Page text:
More than 2 million adults with Alzheimer?s disease and related dementias in the United States never receive a formal diagnosis. For those who do, the diagnosis of Alzheimer?s disease often occurs late; 2-5 years after symptoms are first exhibited. With more than 70% of people with Alzheimer?s disease living in the community and receiving care and support from their family, there is a tremendous psychological, physical, and financial burden of the syndrome borne by family caregivers. This burden may be exacerbated by a delayed diagnosis of Alzheimer?s disease or related dementia. In the earliest stages of Alzheimer?s disease, family members of older adults may attribute the cognitive, functional and psychological symptoms of the syndrome to ?normal? aging. Also, family members may not notice their changing role as they take on more and more caregiving responsibilities, leaving them vulnerable or unprepared for the upcoming caregiver role. Early detection of Alzheimer?s disease through screening may enhance the family member?s transition to a family caregiver and reduce caregiver burden by providing an opportunity for the family member to learn about the syndrome, receive interventions, and to prepare for their new caregiving role. Alternatively, early detection by screening might trigger a process of role transition for the family member to a caregiver that evokes emotional and social costs that are too high given the lack of a cure. The risks and benefits of Alzheimer?s disease screening on older adults family members are unknown. We are proposing the Caregiver Outcomes of Alzheimer?s Disease Screening (COADS) trial, as the first study to examine the impact of Alzheimer?s disease screening on family members. We will also test the congruence of patient and family member (dyad) outcomes as a result of screening, and the impact of post-screening strategies on family member outcomes. This large randomized controlled trial will measure the risks (depression and anxiety) and the benefits (quality of life, caregiver preparedness and caregiving self-efficacy) of early detection of Alzheimer?s disease from screening by enrolling 1,800 dyads of older primary care patients and their family members.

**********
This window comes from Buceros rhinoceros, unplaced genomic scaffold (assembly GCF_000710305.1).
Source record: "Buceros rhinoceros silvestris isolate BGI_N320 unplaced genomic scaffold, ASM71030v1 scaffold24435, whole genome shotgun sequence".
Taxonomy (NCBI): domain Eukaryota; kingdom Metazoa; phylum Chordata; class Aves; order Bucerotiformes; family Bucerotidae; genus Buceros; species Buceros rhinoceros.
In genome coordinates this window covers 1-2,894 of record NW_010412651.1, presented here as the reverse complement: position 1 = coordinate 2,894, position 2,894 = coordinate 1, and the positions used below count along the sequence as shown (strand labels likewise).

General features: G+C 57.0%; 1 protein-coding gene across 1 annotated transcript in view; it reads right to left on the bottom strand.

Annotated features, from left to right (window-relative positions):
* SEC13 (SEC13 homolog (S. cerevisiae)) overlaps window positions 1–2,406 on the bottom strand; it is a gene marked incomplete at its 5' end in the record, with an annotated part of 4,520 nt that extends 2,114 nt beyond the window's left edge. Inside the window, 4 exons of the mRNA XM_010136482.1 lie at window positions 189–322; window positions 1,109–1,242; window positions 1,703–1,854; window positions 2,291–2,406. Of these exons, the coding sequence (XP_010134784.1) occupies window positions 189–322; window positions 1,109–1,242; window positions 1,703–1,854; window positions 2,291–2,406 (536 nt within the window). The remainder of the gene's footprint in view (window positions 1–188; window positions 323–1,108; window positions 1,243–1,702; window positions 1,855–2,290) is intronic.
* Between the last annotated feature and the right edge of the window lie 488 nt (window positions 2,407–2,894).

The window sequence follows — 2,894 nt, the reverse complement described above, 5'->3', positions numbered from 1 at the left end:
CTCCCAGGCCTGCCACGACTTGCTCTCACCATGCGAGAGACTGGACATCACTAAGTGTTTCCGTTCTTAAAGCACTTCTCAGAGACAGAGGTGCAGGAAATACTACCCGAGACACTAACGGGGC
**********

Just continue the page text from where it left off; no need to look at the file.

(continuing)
Family caregivers of people with Alzheimer?s disease experience tremendous psychological, physical, and financial burden. It is unknown if identifying AD earlier through screening in primary care (PC) can reduce the burden of AD on family caregivers. We are proposing the first study to measure the benefits and harms of AD screening on family members of older adults and to measure how the risks and benefits vary between patients and their family members.